And Skeleton Princess who was hanging on my arm, trying to ensure I will undergo rotator cuff surgery, let go of my arm. This child, so close to the portal to Hell a mere four seconds previously, began beaming and dancing and singing at the sight of…her friend. Her friend with whom she promised to venture down the Haunted Hallway. Her friend with whom she promised to go to Doctor Boo. Her Friend. And away the Skeleton Princess ran with her 10 tickets, her 4 lb. earrings, and her Friend.

And then I got down to what I came to the Halloween Fair to do…talk to my friends. They were everywhere. It was glorious. Everywhere I turned I saw someone else to greet with a high pitched squeal. I made sure to go into the gym to see the Velcro wall, the extensive world of crafting, and Titania herself (I could tell by her crown) who was strolling about with purpose and a microphone. I love any gathering featuring Titania and a microphone.

I descended into the darkness of the haunted hallway to find Tahlia’s mom to deliver said tickets, as the Goddess insisted. And when the 4th graders jumped out at me, so hoping I’d be scared, I explained I was on a mission. I entered that dark hallway for the levity of chatting with my friend while little children covered in fake blood darted in and out of black light beams and squealed with delight when offered the job of jumping out of a coffin.

I talked to everyone I passed. I wandered around studying the happiest volunteer army you could ever see. I guessed which door the witch was hiding behind. Then I realized I was five minutes late for my own shift at the ticket booth in the front lobby.

Oh, the ticket table. It was fun. I got to count to 10 and 20 a thousand times and it was amazing how many times I had to start over. As the Goddess likes to remind me, “That’s why Dad checks my homework.”

The Goddess and the Skeleton Princess, so well adapted to the world of the Halloween Fair, knew that the most opportune time to make demands is when their mother is trying to count to 20. And so it began…the line would bunch up and as I made it number “16”, the Goddess would POOF! appear at my side with her divine demands, “20! I need 20!” And with the seasoned hand of a professional street hustler, she snaked a $20 from my wallet nestled safely in my bag. Wishing the goddess would cease making demands of me, I’d take my own $20, shove it in the metal box, and throw her a prewrapped roll of 20 tickets.

This happened over and over again. And that was only the Goddess. The tactics of the Skeleton Princess are far more threatening. She’d lurk and hang about, state her demands. I said, “Go see the Goddess!” But, no, the Skeleton Princess would scream, “No! It’s YOU! You I must speak to!” And again, another $20 would disappear from my wallet. Again and again, I was scammed and milked and intimidated and desperate.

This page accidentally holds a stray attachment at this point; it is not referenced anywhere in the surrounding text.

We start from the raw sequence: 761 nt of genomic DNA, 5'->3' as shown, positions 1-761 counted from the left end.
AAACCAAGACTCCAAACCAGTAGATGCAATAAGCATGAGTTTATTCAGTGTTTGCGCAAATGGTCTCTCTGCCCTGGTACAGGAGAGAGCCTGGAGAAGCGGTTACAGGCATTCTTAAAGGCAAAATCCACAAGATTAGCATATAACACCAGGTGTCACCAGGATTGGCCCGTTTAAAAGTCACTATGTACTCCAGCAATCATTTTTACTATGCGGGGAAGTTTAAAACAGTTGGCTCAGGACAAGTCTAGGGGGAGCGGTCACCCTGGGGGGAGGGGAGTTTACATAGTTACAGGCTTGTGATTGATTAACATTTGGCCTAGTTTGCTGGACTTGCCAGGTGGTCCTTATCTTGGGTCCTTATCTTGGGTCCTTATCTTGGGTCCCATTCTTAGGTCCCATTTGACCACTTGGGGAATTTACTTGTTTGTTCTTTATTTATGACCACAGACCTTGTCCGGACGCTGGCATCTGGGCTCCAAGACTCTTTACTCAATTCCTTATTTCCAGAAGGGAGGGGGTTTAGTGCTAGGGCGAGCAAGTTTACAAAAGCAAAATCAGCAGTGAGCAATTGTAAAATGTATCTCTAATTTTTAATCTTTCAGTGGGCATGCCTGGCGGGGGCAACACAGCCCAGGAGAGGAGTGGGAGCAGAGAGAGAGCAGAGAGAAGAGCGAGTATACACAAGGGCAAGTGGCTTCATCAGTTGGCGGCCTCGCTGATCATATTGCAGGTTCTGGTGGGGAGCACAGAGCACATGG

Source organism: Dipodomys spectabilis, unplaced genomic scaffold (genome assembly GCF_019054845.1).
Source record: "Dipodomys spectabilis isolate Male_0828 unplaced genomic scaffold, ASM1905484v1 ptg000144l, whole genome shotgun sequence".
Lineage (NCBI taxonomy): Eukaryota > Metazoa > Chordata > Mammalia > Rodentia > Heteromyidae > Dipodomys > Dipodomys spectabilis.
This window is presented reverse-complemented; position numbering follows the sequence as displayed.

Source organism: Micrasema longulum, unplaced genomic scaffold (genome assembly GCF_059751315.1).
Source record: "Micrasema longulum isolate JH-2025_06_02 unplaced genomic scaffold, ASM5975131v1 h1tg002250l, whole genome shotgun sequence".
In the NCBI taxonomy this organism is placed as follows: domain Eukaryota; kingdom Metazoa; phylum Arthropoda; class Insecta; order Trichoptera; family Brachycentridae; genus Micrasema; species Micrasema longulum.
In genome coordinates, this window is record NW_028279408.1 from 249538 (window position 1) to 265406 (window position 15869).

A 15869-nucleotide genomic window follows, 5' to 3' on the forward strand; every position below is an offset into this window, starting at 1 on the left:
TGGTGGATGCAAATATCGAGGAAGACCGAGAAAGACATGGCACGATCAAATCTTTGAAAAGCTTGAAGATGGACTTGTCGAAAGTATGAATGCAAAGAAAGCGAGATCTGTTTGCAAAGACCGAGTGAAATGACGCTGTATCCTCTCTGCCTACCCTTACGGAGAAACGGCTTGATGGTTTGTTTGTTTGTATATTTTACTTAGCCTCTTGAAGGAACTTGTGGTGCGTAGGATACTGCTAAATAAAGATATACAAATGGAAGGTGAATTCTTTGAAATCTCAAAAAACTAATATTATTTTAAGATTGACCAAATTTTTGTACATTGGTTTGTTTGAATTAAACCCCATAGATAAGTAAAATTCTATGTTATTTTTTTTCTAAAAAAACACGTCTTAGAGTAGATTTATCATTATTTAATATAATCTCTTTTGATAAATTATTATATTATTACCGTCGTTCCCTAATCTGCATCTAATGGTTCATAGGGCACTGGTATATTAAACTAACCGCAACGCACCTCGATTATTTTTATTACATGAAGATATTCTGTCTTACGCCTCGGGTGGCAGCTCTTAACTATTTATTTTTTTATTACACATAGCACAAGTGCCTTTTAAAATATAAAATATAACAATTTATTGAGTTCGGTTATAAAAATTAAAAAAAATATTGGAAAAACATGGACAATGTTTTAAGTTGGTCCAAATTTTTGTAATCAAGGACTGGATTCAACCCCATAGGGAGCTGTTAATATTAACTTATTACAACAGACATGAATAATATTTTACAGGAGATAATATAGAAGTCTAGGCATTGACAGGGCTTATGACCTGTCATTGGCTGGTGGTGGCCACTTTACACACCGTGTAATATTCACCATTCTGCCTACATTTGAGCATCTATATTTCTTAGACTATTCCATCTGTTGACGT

I lost a tremendous amount of money working at the ticket table. At some point, I looked at my watch and thought, “I’d like to go home. I’m broke. I’m hungry. My feet hurt. My throat hurts. And I need sweatpants.”

“Have you seen the Goddess? Have you seen the Skeleton Princess?” I asked my friends as I retraced my footprints of the hours past. I was sent to Dr. Boo and down the Haunted Hallway. Someone saw one of them by the Prize booth in the cafeteria and another was spotted on the Velcro wall. One swore she saw the Goddess everywhere she looked.

The more fervently I searched, the further they ran. Literally. I saw them, together, run out of the cafeteria. I swear they saw me but wordlessly and with a stealth reminiscent of the Matrix they separated, circling, evading, and melting into the sea of humanity or a small pod of preschool mermaids.

Abandoned. The Goddess and Death left me penniless.

POST SCRIPT- Eventually, I found them both in the same spot. Eager to be the last ones at the party, Death was working her classroom’s booth, a wheel of misfortune (Of course), with the heavy-fisted tactics you would expect from Death. Her sister, the Goddess, was lounging across some chairs. “My feet,” she motioned. “Will you carry me?” She tossed me the black skull earrings Death had coveted until this morning. “And these too.”

After convincing them it was time to leave because the Fair was over, the Goddess yawned, “That was tremendous fun.” And Death, her hand again wrist deep in my handbag, declared, “I’ll leave. I’ve got enough Ring Pops to last me.”

– Anne Foray